Measles is making the news again. After largely laying dormant for decades, the potentially fatal contagious disease is back, infecting over 100 children in the latest outbreak stemming from a single unvaccinated child visitor to California’s Disneyland. Confusion over vaccines, inflamed by high-profile Hollywood celebrities and social media, has led many parents to question the safety, benefits, and necessity of childhood immunizations. That confusion is spilling over to pets, with many owners skipping vaccines and leaving veterinarians worried about a resurgence of long-forgotten diseases.
Should you vacinate your pet?
Vaccines have saved more human and animal lives and prevented more diseases than any other medical intervention. Polio, smallpox, animal rabies, canine and feline distemper, and canine parvovirus have either been completely or nearly eradicated through vaccination programs. 40 or 50 years ago these diseases killed tens of thousands and permanently disabled hundreds of thousands more.
Modern vaccines are so good that in 23 years, I’ve only diagnosed one case of canine distemper. 20 years ago I routinely treated canine parvovirus; now I manage only a handful of cases each year. Why are pet owners suddenly sour on vaccinating their pets?
The vaccine race
Part of the blame lies with veterinarians. The race for pharmaceutical companies to discover more vaccines resulted in the creation and promotion of inoculations that weren’t necessary for the majority of pets. I call this the “Vaccinate Every Pet with Every Thing Every Year” approach to vaccination and I’ve fought it publicly for almost two decades.
The truth is only a few core vaccinations are compulsory for most dogs and cats; the rest are based on individual risk. Before your pet receives any vaccine, ask your vet, “Why is this necessary?” Most veterinarians welcome this interest and sill gladly justify every injection they administer.
Unfortunately, some veterinarians still insist on a “One Size Fits All” attitude on immunizations, leaving many pet owners angry and distrustful. Pet owners suffered higher and higher charges for more and more vaccines without adequate explanation or validation. The great news is that most veterinarians are abandoning these outdated strategies and embracing my “Only What They Need When They Need It” vaccination philosophy.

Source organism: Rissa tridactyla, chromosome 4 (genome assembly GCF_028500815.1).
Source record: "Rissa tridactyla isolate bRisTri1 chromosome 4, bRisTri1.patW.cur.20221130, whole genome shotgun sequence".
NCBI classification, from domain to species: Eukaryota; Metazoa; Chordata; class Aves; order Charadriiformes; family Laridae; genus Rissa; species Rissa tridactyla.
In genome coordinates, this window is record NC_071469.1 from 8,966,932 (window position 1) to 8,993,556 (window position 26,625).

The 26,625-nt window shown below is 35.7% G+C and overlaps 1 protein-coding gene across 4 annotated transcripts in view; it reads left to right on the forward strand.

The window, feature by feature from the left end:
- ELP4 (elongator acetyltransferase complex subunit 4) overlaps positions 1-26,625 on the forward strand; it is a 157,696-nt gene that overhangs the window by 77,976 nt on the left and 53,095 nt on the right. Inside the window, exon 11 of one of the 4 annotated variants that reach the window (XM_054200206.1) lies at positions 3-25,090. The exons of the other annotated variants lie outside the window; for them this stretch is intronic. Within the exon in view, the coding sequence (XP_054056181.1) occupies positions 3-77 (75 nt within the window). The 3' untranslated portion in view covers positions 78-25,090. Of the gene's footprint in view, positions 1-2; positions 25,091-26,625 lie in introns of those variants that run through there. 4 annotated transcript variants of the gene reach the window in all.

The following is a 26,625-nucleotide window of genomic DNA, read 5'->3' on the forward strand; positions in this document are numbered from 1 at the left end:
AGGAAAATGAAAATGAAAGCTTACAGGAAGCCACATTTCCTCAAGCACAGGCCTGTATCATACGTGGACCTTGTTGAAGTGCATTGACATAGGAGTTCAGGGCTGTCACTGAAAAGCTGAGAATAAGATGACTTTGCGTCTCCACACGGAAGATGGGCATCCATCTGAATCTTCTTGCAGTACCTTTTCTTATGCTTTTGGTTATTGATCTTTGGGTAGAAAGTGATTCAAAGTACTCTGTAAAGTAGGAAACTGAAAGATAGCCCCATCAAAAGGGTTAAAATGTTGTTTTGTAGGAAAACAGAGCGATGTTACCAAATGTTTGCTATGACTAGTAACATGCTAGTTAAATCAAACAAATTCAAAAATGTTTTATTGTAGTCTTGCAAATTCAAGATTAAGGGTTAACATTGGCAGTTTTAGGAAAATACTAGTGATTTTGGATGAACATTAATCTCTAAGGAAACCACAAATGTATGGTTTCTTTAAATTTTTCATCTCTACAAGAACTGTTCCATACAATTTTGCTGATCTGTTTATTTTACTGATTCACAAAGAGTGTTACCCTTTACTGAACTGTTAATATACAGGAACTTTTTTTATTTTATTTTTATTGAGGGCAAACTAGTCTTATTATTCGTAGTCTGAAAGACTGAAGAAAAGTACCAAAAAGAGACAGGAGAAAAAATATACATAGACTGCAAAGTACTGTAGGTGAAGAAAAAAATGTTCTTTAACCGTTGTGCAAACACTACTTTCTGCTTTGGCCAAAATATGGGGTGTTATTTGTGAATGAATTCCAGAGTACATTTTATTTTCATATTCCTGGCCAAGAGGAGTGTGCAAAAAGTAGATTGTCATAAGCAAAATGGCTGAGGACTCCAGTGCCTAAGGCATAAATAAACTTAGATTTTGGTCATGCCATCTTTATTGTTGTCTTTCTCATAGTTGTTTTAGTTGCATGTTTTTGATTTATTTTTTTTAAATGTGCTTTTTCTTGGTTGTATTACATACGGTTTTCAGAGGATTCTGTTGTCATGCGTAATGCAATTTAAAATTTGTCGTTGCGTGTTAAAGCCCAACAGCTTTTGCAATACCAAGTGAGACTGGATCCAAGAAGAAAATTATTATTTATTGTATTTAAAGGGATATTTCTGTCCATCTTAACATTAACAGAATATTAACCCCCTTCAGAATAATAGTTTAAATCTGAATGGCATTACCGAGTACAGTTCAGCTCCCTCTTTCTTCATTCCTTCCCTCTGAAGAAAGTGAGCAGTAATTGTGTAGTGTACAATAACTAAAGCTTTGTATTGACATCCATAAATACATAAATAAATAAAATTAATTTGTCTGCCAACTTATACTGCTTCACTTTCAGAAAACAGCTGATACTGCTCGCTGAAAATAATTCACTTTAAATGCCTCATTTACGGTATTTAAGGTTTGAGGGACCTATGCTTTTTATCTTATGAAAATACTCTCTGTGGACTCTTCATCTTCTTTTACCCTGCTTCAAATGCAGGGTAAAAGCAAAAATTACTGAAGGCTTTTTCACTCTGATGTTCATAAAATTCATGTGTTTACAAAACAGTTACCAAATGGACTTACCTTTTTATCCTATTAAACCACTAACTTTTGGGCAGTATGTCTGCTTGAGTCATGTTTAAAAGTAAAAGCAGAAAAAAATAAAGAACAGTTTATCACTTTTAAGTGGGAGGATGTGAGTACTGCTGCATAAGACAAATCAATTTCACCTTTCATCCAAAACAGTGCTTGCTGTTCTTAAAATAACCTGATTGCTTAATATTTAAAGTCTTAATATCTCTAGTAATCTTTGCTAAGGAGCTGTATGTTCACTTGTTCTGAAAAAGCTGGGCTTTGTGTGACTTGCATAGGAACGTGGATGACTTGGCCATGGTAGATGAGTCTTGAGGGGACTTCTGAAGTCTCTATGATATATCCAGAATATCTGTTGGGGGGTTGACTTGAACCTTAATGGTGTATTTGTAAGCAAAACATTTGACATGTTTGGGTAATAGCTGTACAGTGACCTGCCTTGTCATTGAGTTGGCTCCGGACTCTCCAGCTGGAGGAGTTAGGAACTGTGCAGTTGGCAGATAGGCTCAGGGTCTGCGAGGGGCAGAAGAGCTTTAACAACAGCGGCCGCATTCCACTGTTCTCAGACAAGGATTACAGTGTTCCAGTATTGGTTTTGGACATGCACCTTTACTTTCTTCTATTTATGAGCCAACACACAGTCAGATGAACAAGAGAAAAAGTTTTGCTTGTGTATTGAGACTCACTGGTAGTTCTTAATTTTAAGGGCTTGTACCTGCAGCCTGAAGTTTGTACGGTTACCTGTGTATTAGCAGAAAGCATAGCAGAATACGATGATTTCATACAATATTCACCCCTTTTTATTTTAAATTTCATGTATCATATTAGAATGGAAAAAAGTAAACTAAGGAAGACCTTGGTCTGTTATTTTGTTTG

Do your research
The bulk of the blame lies with rumors, innuendos and vaccination falsehoods. During my career I’ve heard vaccines blamed for everything from anxiety to urinating on the couch to cataracts and cancer. While vaccine reactions are real, they’re also incredibly rare. Numerous studies evaluating over a million of pets find the rate to be 0.3%1 to 0.5%2 with post-vaccination lethargy being the most common complaint. Vaccine-associated sarcoma in cats, a particularly aggressive malignancy, is even lower, estimated to affect one in 1,000 to 10,000 cats (0.1% to 0.01%).
While I wish vaccine and medication reactions were 0%, I’m comfortable with existing rates and satisfied that manufacturers are pursuing safer technologies to further reduce risk. The bottom line with vaccines is this is a question you should be asking your veterinarian, not Dr. Google.
Measles, smallpox, polio, parvo, distemper and rabies are real, and devastating, diseases. Vaccines have largely minimized these infections to fairy tale status in the 21st century. These recent outbreaks of preventable diseases indicate some parents aren’t adequately educated on the horrors families endured with infectious diseases.
As a veterinarian, I can tell you distemper, parvo, feline leukemia and rabies are horrific. I will continue to advocate for appropriate individualized immunizations to eliminate these diseases from the planet. If you have any questions regarding vaccinations and infectious disease risk, ask your veterinarian. There’s no good reason to be confused by vaccinations.
1. Adverse events diagnosed within three days of vaccine administration in dogs J Am Vet Med Assoc. October 2005;227(7):1102-8. George E Moore1; Lynn F Guptill; Michael P Ward; Nita W Glickman; Karen K Faunt; Hugh B Lewis; Lawrence T Glickman
2. Adverse events after vaccine administration in cats: 2,560 cases (2002-2005) J Am Vet Med Assoc. July 2007;231(1):94-100. George E Moore1; Andrea C De Santis-Kerr; Lynn F Guptill; Nita W Glickman; Hugh B Lewis; Lawrence T Glickman
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